So the question that Shane would like for us to address is this: why should a reasonable person, who has taken it as his duty to learn about and understand as completely as possible the content of his religion, simply agree to endorse a teaching such as the Immaculate Conception if, in his heart of hearts, he believes it to be false? This is, it seems to me, a perfectly reasonable question, but it depends upon certain ambiguities, ambiguities that I attempted to highlight in my post of yesterday. The first ambiguity has to do with the nature of authority itself. There is a temptation to think that when one is told that a teaching is "authoritative" all that is meant is that we have to believe it whether we want to or not. This is not the correct understanding of the term, however. A teaching can only be authoritative if it is true, and we demand assent to authoritative teachings not because of the office of the person promulgating the teaching but because of the truth of the teaching. In the hands of arguments such as the one Shane presented at Scholasticus, this question of the truth of the doctrine gets turned into a question of trusting a particular doctrine-promulgator, which is a category mistake of the first order. Shane asks not, Why ought I to believe a true teaching--he is quick to point out that he is happy to admit that some folks may know things he doesn't know, and he will take their word in certain circumstances, and he also agrees that of course it is reasonable to accept a teaching that is true. Rather, Shane asks, Why ought I to trust the Pope to be teaching the truth when I, who am also a reasonable person, do not see that what he has to teach really follows from what we already believe?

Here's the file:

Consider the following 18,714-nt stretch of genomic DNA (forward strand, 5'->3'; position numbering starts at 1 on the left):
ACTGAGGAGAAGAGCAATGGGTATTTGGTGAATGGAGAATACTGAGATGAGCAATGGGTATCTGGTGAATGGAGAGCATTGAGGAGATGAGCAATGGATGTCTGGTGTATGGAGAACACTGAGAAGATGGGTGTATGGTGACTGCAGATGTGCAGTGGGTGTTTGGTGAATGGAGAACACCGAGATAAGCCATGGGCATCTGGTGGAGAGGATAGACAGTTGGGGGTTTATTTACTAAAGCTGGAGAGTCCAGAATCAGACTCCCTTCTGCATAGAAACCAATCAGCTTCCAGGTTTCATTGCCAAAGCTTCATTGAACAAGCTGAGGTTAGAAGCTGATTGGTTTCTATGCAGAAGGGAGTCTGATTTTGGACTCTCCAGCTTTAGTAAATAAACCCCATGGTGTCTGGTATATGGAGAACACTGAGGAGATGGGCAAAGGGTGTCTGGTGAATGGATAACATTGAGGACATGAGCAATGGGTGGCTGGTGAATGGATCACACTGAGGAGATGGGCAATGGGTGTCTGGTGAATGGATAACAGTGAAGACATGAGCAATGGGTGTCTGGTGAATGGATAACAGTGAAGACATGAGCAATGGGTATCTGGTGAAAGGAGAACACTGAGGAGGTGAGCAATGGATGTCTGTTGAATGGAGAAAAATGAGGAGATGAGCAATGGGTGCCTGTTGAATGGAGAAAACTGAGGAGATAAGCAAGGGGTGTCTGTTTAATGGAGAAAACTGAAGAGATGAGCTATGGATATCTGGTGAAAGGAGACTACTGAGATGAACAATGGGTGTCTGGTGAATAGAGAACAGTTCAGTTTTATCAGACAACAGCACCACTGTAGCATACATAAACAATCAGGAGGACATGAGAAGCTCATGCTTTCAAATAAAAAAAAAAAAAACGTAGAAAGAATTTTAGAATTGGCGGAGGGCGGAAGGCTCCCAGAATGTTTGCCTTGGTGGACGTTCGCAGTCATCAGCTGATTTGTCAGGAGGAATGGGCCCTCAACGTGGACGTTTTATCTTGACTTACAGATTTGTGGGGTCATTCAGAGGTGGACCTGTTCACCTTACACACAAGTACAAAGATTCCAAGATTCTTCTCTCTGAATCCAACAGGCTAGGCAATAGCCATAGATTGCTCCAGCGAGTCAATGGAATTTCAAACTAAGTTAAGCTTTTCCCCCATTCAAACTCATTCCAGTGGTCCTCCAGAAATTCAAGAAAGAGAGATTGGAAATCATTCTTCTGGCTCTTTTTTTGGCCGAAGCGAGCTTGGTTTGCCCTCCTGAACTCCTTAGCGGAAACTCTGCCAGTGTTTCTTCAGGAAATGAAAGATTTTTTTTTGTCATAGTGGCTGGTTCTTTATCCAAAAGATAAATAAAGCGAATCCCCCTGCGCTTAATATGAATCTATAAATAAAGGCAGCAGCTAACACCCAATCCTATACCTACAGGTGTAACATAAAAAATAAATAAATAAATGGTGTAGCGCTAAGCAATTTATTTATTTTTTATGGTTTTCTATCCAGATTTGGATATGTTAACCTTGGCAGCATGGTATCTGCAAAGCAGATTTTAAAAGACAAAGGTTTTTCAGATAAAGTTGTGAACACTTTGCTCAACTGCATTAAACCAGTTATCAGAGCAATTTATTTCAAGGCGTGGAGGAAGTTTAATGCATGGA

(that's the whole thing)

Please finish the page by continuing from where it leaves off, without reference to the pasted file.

There are a number of interesting epistemological problems presented by this sort of question. Shane is, essentially, trying to defend a principle of private judgment according to which he is within his rights to determine for himself whether the Pope, or any other instrument of the Ordinary Magisterium, really is teaching what is true rather than what is false. In other words, Shane puts his own private judgment about matters of faith and morals on a par with the collective judgment of the Church as a whole about matters of faith and morals. Possibly Shane does not see it this way; possibly he thinks, No, I'm putting my private judgment on a par with the private judgment of Joseph Ratzinger, the German theologian, or whoever it is that happens to be living in the Papal palace. But that, again, is to mistake the authority of the particular person who happens to hold the office for the authority of the office itself, understood qua instrument of the Ordinary Magisterium. The two things are not identical; indeed, they are not even analogous. So, as interesting as it might be to explore something like this, we may actually put aside for the day the question of how it would be that Shane, or any other person, could go about coming to have knowledge that he knows more about matters of faith and morals than some other person, whether the Pope or anyone else. In his comment, Shane completely ignored my point about the difference between the orthodox faith and the Gnostic heresy, but the capacity to judge the difference between them raises this very interesting epistemological puzzle: how does one know that one knows, and more specifically, how does person A know that he knows more than person B about matters of faith and morals? Shane does not offer any hypotheses about how we are to feel as secure as one would want to feel in such grave matters, but, as I remarked above, this question is irrelevant anyway, since we are not comparing person A with person B here, but person A with institution C.